In an effort to reduce their carbon footprint and in line with their desire to be “good stewards of the planet,” the W. M. Keck Observatory on Hawaii’s Big Island now has 332 solar panels. The panels will provide 259.1 MWh of power annually, or about 10-15% of the observatory’s energy requirements.
Duke Energy’s REC Solar company, who installed the panels, had to contend with several particularly difficult factors. First, the panels are 13,600 ft. above sea level, which is reportedly the highest a solar panel array of this size has ever been installed. High wind gusts are typical several times a year, so wind resistance was a major consideration. The 20,940-sq.-ft. ballasted roof has no structural framework to which the system can be anchored, so specialized mechanical attachments were created. When it came time for the actual installation, there was also the issue of working at such a high elevation, where there is about 40% less oxygen than at sea level.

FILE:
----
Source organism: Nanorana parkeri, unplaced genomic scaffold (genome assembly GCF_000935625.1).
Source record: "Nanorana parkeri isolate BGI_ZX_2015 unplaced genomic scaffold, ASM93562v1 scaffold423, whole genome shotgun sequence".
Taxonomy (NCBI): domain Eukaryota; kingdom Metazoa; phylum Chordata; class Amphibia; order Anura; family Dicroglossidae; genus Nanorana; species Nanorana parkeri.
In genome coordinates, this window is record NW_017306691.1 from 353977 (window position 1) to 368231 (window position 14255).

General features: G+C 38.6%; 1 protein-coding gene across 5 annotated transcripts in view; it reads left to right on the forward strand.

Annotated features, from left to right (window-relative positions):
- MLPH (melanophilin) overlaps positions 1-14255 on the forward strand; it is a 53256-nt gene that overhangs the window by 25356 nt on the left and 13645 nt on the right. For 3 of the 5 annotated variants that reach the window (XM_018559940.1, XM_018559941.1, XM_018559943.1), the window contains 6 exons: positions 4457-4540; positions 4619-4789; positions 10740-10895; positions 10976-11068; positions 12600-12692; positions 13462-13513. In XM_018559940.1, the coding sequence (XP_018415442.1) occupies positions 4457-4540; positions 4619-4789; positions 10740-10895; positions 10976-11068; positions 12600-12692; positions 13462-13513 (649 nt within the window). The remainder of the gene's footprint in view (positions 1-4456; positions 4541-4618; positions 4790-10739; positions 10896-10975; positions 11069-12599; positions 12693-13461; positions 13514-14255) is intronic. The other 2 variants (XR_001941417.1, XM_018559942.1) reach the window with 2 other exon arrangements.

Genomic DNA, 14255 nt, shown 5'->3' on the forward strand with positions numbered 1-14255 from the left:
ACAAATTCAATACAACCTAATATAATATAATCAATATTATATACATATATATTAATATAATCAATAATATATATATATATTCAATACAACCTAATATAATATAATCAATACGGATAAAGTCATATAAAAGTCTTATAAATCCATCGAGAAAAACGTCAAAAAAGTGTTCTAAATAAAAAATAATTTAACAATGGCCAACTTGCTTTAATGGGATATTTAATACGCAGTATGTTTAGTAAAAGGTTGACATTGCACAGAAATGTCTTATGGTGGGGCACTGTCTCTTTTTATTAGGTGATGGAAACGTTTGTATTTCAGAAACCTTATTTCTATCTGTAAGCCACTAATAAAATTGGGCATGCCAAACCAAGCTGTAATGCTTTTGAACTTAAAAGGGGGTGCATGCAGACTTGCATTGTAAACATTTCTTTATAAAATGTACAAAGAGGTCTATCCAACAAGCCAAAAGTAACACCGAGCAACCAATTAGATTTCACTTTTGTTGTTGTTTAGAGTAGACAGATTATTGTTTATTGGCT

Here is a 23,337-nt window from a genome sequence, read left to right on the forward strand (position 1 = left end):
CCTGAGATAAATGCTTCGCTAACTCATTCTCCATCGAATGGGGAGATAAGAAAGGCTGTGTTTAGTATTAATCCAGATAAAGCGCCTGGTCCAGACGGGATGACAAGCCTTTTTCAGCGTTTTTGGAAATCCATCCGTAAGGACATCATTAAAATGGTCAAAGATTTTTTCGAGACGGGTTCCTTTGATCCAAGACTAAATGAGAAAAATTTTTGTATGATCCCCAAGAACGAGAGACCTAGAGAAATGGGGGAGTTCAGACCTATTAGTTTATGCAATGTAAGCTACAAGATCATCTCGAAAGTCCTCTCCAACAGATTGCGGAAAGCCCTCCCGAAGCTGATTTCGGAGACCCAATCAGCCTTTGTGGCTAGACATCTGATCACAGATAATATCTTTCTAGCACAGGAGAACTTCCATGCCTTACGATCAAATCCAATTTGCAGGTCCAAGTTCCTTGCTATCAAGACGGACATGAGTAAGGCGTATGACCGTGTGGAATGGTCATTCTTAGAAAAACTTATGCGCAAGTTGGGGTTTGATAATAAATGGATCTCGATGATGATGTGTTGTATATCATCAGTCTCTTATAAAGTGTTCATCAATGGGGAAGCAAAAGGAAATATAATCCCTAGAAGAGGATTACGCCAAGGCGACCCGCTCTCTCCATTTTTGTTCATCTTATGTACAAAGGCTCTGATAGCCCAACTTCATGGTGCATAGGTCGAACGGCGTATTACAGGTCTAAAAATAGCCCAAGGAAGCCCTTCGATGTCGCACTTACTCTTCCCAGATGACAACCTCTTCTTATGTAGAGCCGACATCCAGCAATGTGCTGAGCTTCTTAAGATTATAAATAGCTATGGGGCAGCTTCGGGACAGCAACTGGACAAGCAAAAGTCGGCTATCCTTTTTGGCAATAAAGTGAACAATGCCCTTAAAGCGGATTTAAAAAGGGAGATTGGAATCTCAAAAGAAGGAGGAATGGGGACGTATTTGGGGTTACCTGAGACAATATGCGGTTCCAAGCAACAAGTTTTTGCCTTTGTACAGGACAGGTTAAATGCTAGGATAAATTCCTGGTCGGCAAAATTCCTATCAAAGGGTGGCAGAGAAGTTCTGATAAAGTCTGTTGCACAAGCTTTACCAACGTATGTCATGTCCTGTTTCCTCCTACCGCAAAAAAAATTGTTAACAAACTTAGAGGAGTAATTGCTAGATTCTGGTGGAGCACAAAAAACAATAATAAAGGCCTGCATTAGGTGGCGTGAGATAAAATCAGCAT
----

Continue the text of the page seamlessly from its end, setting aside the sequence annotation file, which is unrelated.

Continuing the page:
The panels are “strategically located” between two of the observatory’s domes, Keck I and Keck II, to prevent ice and snow from atop the domes from impacting the solar panels.
Watch a brief video below.
— keckobservatory.org, Daily Energy Insider